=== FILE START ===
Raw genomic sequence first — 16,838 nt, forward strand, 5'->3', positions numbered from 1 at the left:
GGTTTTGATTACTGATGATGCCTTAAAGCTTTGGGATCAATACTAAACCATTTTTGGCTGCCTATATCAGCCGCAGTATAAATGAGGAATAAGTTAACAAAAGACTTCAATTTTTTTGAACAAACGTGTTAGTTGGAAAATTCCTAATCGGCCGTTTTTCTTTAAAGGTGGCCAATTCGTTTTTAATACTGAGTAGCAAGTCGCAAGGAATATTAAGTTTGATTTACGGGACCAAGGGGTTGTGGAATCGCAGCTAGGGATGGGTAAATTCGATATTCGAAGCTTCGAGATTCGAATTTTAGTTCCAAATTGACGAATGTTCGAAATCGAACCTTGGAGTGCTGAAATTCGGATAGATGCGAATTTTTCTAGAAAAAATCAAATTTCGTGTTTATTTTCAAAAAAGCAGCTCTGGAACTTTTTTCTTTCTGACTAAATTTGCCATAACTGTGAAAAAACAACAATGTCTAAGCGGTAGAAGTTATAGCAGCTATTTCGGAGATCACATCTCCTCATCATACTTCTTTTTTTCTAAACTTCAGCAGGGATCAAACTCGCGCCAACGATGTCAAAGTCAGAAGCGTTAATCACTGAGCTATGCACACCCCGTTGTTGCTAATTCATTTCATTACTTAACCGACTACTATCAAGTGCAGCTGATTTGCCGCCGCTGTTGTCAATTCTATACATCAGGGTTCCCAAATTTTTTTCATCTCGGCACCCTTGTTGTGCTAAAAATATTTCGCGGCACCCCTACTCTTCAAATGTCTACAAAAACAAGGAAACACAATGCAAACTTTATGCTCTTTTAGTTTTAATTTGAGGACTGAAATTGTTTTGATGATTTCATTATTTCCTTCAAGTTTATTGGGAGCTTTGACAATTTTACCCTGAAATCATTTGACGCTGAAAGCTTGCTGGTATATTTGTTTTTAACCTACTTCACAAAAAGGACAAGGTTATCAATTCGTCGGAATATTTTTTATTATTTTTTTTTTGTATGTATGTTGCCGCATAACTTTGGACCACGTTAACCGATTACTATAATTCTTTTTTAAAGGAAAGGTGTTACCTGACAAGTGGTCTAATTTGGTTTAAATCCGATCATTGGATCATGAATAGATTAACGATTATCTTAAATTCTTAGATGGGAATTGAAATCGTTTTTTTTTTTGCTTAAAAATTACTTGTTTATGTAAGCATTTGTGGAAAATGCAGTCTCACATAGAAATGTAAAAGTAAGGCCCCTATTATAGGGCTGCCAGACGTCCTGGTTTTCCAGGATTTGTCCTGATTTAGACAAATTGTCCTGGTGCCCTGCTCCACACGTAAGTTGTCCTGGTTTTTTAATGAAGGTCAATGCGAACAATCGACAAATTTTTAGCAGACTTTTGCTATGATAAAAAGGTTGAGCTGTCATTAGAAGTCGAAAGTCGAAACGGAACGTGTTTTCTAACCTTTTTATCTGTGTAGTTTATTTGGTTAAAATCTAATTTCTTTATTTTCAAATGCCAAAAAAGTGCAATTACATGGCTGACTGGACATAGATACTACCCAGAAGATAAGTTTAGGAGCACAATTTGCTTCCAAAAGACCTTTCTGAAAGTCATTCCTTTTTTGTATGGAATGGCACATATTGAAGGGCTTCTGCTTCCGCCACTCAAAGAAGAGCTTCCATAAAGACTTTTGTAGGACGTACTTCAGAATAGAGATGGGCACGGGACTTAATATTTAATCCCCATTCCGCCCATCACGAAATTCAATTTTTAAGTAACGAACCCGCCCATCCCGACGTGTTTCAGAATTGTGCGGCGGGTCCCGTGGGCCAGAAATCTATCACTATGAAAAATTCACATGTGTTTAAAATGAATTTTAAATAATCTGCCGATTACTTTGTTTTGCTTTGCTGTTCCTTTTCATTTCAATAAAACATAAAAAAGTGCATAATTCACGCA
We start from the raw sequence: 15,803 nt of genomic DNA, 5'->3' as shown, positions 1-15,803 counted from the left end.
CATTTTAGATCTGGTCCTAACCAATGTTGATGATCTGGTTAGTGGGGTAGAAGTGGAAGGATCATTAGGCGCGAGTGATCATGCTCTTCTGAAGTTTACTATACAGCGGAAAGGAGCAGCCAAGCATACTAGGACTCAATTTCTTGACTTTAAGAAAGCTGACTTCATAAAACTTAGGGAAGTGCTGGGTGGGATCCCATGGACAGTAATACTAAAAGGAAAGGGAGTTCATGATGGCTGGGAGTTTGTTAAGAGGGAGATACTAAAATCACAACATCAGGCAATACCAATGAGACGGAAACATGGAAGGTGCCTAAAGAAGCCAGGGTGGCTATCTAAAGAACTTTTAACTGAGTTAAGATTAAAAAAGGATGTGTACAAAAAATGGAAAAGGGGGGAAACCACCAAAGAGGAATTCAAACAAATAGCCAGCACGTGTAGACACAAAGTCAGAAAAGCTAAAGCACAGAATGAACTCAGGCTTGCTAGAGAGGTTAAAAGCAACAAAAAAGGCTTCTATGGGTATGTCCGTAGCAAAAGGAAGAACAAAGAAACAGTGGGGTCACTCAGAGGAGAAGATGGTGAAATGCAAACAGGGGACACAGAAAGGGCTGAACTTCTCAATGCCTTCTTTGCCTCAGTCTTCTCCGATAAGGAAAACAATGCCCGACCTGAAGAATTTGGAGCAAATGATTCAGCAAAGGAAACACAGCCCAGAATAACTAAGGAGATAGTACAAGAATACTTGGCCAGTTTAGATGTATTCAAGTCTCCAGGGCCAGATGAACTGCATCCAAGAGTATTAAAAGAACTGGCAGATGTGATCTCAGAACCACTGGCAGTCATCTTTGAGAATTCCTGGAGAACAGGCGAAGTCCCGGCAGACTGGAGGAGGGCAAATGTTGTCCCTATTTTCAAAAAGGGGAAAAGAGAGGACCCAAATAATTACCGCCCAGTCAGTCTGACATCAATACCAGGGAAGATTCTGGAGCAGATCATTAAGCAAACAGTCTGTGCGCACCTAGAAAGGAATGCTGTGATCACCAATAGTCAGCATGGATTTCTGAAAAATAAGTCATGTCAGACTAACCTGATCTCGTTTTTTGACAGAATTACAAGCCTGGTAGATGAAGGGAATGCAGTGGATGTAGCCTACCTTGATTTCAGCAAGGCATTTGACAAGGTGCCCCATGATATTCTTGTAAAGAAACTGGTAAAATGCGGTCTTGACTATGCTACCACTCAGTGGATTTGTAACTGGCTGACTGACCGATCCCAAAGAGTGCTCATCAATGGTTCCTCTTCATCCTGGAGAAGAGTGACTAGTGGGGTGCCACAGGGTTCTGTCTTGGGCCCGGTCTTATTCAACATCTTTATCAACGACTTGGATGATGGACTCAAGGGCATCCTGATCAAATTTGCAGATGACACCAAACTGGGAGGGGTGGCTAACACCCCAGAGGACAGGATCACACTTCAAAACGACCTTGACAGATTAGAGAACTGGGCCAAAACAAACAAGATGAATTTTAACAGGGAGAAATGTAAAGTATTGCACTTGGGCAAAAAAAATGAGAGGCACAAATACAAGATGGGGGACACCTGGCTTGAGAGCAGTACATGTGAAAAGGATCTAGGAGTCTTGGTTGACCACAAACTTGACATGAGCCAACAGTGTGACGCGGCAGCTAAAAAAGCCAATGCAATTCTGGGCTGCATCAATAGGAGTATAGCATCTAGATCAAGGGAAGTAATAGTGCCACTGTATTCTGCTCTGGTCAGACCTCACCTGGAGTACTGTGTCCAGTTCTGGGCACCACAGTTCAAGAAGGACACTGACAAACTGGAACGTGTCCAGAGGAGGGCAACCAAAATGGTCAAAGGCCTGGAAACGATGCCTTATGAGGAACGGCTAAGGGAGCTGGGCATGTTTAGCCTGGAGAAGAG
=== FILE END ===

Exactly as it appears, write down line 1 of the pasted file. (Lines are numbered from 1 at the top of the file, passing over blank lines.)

Raw genomic sequence first — 16,838 nt, forward strand, 5'->3', positions numbered from 1 at the left: